Featured picture is the Court of Inquiry opening, January 20, 1969.

At the time of its seizure, the USS Pueblo was the first Navy ship to be boarded and captured by a foreign power in a century and a half.

After the crew returned to the U.S., a Court of Inquiry of five Admirals was convened in Coronado, CA., on January 20, 1969. Members of the USS Pueblo were questioned with no lawyers present for almost two months, much of it in secret.

The Court recommended CDR Bucher be court-martialed for failing to defend his ship.  LT Steven Harris, the Officer in Charge of the 29 members of the Security Group Detachment aboard the Pueblo, was to be charged with dereliction of duty for not preparing his men adequately in emergency destruction procedures of classified materials and equipment and allowing it to fall into enemy hands.  The Court also recommended that charges be brought against RADM Frank Johnson, the Commander of U.S. Naval Forces, Japan, and CAPT Everett Gladding, Director of the U.S. Navy Security Group, Pacific, for failing to adequately support and protect the Pueblo. Additionally, ten Navy crew members and Marine Sergeant Robert Chicca assigned to the Security Group Detachment for this voyage, were singled out for praise for their acts resistance while in captivity.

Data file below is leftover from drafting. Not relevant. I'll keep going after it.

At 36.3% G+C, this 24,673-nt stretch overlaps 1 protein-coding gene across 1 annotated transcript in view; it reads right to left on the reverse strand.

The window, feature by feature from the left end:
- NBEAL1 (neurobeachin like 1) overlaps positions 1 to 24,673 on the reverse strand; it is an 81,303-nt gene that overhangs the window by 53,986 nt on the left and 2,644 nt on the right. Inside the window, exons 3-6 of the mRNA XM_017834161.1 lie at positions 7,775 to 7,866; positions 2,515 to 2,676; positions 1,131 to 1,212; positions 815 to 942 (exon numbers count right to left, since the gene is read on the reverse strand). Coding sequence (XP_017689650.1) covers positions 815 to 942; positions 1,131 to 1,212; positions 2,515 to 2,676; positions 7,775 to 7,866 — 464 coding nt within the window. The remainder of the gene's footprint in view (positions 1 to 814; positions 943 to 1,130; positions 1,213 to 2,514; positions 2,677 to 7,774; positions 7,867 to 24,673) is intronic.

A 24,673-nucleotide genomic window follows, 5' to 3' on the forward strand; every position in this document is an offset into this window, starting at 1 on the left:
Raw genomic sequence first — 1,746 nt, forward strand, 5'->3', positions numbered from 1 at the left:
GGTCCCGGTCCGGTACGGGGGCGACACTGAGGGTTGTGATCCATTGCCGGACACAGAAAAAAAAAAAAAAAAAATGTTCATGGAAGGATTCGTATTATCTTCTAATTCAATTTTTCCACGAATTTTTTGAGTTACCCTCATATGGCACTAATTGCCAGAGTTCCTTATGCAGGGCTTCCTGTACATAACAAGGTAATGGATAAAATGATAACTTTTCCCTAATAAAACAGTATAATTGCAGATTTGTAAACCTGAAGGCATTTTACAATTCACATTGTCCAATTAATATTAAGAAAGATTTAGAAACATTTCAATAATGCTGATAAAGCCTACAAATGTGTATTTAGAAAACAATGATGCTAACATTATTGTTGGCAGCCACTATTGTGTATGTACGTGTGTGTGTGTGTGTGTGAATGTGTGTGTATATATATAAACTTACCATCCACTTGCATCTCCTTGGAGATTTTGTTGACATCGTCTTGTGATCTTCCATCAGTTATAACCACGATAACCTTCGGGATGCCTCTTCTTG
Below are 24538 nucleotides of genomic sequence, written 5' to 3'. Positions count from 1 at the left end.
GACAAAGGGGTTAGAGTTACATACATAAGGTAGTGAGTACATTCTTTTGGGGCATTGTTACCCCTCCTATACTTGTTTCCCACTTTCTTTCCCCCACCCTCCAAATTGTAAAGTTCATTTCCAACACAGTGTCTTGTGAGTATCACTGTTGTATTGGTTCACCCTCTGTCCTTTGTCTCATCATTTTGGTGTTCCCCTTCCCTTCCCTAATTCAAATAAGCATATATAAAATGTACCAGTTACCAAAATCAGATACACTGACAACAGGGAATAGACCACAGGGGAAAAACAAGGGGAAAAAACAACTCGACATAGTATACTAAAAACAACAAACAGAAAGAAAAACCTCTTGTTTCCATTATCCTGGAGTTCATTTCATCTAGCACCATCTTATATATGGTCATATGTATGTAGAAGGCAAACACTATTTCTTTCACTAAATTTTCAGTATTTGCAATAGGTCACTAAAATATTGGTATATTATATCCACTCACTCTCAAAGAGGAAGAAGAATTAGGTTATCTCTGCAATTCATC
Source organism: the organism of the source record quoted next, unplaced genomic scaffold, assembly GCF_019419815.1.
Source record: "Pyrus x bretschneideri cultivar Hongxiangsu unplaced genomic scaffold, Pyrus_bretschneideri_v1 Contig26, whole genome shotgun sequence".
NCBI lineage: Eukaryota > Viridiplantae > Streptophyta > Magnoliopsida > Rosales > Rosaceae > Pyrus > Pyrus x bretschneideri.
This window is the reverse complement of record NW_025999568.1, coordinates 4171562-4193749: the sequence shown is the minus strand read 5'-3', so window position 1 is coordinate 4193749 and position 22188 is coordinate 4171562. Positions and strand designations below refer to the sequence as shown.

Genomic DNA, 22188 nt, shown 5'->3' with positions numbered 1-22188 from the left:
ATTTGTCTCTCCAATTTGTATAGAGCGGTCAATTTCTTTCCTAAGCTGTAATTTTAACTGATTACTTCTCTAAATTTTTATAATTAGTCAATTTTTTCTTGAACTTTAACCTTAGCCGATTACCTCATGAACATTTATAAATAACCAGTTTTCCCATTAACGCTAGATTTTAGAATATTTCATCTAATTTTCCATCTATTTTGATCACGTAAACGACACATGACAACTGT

The Secretary of the Navy Frank Chafee, considered the recommendations of the Court of Inquiry but decided to drop the charges and dismiss all of them.  “They have suffered enough…”  The AGERs, the USS Banner and the USS Palm Beach, were decommissioned.

The USS Pueblo was never stricken from the Navy’s roster of active ships and remains assigned to the U.S. Navy’s Seventh Fleet.  It remained in Wonson Harbor until about 1999 when the rusting hull was towed around to Korean Peninsula to Pyongyang, where it remains as a tourist attraction today.

By CAPT Ron Samuelson, USN, (ret.)